The ERO must inspect a valid government picture identification; compare picture to applicant; and record the name, social security number, address and date of birth. Verify that the name, social security number, address, date of birth and other personal information on record are consistent with the information provided through record checks with the applicable agency or institution or through credit bureaus or similar databases.

So I have clients I have been working with since 1985.  When retired gentleman comes in, a little slower than last year, with his cane, but still as charming as ever, I have to say “hold it right there, partner.  You may look like the client I’ve been working with for 28 years, but you might be a clever shape-shifting alien scum looking to defraud our government.  I need to see some picture ID.  Then excuse me while I call the credit bureau.”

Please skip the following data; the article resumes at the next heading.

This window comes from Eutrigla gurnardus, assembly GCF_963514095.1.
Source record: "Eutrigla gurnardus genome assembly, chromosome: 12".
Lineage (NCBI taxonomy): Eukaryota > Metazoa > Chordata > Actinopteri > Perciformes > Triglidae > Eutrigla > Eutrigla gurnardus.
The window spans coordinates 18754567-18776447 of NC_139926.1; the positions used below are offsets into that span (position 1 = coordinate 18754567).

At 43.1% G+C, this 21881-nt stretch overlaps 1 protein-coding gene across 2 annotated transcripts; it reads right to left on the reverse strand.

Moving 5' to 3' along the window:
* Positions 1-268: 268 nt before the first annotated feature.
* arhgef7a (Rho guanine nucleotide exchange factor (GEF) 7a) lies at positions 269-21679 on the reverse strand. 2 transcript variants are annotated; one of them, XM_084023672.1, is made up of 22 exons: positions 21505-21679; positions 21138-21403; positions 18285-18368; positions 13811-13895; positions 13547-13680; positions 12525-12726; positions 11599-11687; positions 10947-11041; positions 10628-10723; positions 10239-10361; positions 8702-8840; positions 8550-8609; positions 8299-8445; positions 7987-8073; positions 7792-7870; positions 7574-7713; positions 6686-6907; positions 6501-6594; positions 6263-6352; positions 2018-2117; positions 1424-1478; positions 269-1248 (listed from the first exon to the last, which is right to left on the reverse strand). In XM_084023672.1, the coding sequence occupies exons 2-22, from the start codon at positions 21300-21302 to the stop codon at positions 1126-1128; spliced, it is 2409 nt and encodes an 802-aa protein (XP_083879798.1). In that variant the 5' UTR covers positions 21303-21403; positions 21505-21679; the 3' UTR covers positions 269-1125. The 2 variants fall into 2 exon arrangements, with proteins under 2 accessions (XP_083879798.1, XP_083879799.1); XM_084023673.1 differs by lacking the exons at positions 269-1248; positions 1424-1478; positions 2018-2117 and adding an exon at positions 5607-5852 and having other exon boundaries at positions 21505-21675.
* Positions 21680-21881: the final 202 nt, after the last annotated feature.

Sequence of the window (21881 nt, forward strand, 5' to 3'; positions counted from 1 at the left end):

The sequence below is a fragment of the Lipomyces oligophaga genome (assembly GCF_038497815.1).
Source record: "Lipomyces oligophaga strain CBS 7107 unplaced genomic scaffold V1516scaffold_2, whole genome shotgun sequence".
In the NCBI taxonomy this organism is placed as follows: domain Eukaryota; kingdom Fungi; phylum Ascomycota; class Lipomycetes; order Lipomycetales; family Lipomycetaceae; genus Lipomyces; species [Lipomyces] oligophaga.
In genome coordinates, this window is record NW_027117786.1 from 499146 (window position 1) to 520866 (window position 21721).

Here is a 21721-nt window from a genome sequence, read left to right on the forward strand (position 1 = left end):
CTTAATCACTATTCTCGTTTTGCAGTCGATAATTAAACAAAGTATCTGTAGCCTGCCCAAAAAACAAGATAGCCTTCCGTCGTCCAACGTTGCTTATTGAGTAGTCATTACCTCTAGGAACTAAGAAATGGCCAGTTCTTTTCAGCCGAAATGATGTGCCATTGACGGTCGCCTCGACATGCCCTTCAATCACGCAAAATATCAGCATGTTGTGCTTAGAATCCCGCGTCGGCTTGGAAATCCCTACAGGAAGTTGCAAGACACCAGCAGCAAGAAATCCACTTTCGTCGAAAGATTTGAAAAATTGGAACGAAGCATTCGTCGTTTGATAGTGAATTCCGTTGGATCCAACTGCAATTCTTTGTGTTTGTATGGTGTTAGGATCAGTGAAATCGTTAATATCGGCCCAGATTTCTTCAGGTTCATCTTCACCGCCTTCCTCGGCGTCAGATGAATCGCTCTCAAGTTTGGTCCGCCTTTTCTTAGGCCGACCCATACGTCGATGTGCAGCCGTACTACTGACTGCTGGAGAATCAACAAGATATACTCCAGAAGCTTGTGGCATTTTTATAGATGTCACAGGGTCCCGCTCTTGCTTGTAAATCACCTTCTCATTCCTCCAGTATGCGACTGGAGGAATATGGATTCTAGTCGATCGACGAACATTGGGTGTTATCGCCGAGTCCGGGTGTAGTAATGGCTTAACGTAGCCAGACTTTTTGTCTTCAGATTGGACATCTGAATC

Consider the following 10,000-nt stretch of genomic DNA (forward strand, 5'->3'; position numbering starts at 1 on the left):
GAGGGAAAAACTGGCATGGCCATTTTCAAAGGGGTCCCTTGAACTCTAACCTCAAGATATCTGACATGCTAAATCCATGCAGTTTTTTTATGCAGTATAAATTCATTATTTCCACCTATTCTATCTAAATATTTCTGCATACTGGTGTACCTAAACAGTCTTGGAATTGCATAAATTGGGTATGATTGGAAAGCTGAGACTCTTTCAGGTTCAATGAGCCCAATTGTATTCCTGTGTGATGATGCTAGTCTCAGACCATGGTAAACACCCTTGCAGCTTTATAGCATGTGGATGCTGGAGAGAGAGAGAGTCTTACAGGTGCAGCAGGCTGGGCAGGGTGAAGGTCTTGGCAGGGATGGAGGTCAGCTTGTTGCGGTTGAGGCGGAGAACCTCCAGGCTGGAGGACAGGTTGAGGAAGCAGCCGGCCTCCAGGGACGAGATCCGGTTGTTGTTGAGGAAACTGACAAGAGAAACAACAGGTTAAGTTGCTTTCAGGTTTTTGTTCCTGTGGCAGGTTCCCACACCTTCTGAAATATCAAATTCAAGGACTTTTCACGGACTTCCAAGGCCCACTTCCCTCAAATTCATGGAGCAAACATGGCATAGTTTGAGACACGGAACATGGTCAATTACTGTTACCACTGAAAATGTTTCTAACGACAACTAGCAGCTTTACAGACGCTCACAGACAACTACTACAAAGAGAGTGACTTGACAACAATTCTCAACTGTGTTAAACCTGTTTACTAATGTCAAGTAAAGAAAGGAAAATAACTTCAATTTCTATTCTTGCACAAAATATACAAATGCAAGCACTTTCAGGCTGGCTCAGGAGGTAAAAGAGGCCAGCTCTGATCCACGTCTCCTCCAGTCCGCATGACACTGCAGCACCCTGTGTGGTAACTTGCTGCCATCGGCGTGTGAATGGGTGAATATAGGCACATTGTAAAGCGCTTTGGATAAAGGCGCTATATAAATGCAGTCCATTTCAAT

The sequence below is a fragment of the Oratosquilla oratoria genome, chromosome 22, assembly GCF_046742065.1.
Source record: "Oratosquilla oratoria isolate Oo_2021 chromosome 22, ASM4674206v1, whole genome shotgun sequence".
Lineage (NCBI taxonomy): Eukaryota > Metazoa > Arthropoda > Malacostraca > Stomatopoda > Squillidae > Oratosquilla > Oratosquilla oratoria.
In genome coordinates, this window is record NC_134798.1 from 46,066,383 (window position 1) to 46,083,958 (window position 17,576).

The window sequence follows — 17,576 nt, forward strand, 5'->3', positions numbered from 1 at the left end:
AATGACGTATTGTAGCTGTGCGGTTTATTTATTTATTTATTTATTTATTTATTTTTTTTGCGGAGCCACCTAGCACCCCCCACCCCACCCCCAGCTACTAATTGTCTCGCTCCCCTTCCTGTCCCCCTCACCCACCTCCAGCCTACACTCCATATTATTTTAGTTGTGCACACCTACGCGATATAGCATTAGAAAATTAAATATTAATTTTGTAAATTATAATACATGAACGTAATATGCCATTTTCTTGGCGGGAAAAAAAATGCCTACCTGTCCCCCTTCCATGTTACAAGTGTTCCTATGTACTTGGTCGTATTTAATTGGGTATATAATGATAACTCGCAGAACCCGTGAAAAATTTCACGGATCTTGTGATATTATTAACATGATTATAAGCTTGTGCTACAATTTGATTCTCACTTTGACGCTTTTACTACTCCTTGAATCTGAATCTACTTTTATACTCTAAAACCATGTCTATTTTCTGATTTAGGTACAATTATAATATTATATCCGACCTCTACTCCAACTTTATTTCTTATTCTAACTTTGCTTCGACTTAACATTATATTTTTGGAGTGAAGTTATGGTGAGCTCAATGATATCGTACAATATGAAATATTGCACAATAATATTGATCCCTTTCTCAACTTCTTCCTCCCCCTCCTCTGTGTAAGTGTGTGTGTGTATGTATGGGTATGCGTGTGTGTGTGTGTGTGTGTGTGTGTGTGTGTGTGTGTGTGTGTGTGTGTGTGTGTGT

This Koskinen isn't the IRS commissioner

This Koskinen isn’t the IRS commissioner

Oh, but it isn’t that bad:

For in-person transactions, the record checks with the applicable agency or institution or through credit bureaus or similar databases are optional.

Oh, I only have to run credit checks on my long-time clients who don’t come into the office.  Gee, that’s mighty kind of you, IRS.

Examples of government picture identification (ID) include a driver’s license, employer ID, school ID, state ID, military ID, national ID, voter ID, visa or passport.

“National ID?”  I guess that must be next in the IRS off-plan business plan.